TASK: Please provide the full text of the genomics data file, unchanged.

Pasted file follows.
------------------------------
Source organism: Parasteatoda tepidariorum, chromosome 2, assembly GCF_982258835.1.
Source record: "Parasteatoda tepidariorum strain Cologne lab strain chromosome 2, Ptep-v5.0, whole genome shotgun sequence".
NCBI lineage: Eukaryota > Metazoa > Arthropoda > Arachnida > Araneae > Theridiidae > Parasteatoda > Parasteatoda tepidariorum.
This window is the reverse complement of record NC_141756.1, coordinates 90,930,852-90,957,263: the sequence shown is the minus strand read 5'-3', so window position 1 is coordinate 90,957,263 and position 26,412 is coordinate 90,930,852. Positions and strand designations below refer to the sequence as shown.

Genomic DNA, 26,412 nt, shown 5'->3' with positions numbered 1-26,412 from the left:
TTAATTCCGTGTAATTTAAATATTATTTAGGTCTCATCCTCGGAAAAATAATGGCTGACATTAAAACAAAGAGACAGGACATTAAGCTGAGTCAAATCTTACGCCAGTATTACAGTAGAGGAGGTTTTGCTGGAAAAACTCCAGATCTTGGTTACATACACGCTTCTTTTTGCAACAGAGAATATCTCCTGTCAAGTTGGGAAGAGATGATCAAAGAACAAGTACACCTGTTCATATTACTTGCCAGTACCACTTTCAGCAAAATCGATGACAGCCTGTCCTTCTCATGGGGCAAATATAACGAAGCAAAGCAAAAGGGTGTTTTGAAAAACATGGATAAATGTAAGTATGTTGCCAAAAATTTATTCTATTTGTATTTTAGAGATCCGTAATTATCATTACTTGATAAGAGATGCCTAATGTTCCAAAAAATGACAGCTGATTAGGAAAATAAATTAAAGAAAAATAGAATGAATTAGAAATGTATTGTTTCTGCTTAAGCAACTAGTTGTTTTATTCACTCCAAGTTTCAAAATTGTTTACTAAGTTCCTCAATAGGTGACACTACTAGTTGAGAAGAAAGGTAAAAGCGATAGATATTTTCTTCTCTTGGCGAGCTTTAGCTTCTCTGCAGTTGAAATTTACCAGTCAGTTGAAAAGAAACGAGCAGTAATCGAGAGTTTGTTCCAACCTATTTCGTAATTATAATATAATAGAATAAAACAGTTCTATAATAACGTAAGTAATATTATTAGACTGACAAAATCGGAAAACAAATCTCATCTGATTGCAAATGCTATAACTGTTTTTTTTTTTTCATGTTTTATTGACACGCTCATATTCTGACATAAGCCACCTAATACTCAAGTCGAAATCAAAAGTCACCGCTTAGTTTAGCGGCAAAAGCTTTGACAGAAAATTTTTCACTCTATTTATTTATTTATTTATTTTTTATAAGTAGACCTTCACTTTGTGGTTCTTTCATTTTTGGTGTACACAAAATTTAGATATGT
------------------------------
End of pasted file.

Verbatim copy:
Source organism: Parasteatoda tepidariorum, chromosome 2, assembly GCF_982258835.1.
Source record: "Parasteatoda tepidariorum strain Cologne lab strain chromosome 2, Ptep-v5.0, whole genome shotgun sequence".
NCBI lineage: Eukaryota > Metazoa > Arthropoda > Arachnida > Araneae > Theridiidae > Parasteatoda > Parasteatoda tepidariorum.
This window is the reverse complement of record NC_141756.1, coordinates 90,930,852-90,957,263: the sequence shown is the minus strand read 5'-3', so window position 1 is coordinate 90,957,263 and position 26,412 is coordinate 90,930,852. Positions and strand designations below refer to the sequence as shown.

Genomic DNA, 26,412 nt, shown 5'->3' with positions numbered 1-26,412 from the left:
TTAATTCCGTGTAATTTAAATATTATTTAGGTCTCATCCTCGGAAAAATAATGGCTGACATTAAAACAAAGAGACAGGACATTAAGCTGAGTCAAATCTTACGCCAGTATTACAGTAGAGGAGGTTTTGCTGGAAAAACTCCAGATCTTGGTTACATACACGCTTCTTTTTGCAACAGAGAATATCTCCTGTCAAGTTGGGAAGAGATGATCAAAGAACAAGTACACCTGTTCATATTACTTGCCAGTACCACTTTCAGCAAAATCGATGACAGCCTGTCCTTCTCATGGGGCAAATATAACGAAGCAAAGCAAAAGGGTGTTTTGAAAAACATGGATAAATGTAAGTATGTTGCCAAAAATTTATTCTATTTGTATTTTAGAGATCCGTAATTATCATTACTTGATAAGAGATGCCTAATGTTCCAAAAAATGACAGCTGATTAGGAAAATAAATTAAAGAAAAATAGAATGAATTAGAAATGTATTGTTTCTGCTTAAGCAACTAGTTGTTTTATTCACTCCAAGTTTCAAAATTGTTTACTAAGTTCCTCAATAGGTGACACTACTAGTTGAGAAGAAAGGTAAAAGCGATAGATATTTTCTTCTCTTGGCGAGCTTTAGCTTCTCTGCAGTTGAAATTTACCAGTCAGTTGAAAAGAAACGAGCAGTAATCGAGAGTTTGTTCCAACCTATTTCGTAATTATAATATAATAGAATAAAACAGTTCTATAATAACGTAAGTAATATTATTAGACTGACAAAATCGGAAAACAAATCTCATCTGATTGCAAATGCTATAACTGTTTTTTTTTTTTCATGTTTTATTGACACGCTCATATTCTGACATAAGCCACCTAATACTCAAGTCGAAATCAAAAGTCACCGCTTAGTTTAGCGGCAAAAGCTTTGACAGAAAATTTTTCACTCTATTTATTTATTTATTTATTTTTTATAAGTAGACCTTCACTTTGTGGTTCTTTCATTTTTGGTGTACACAAAATTTAGATATGT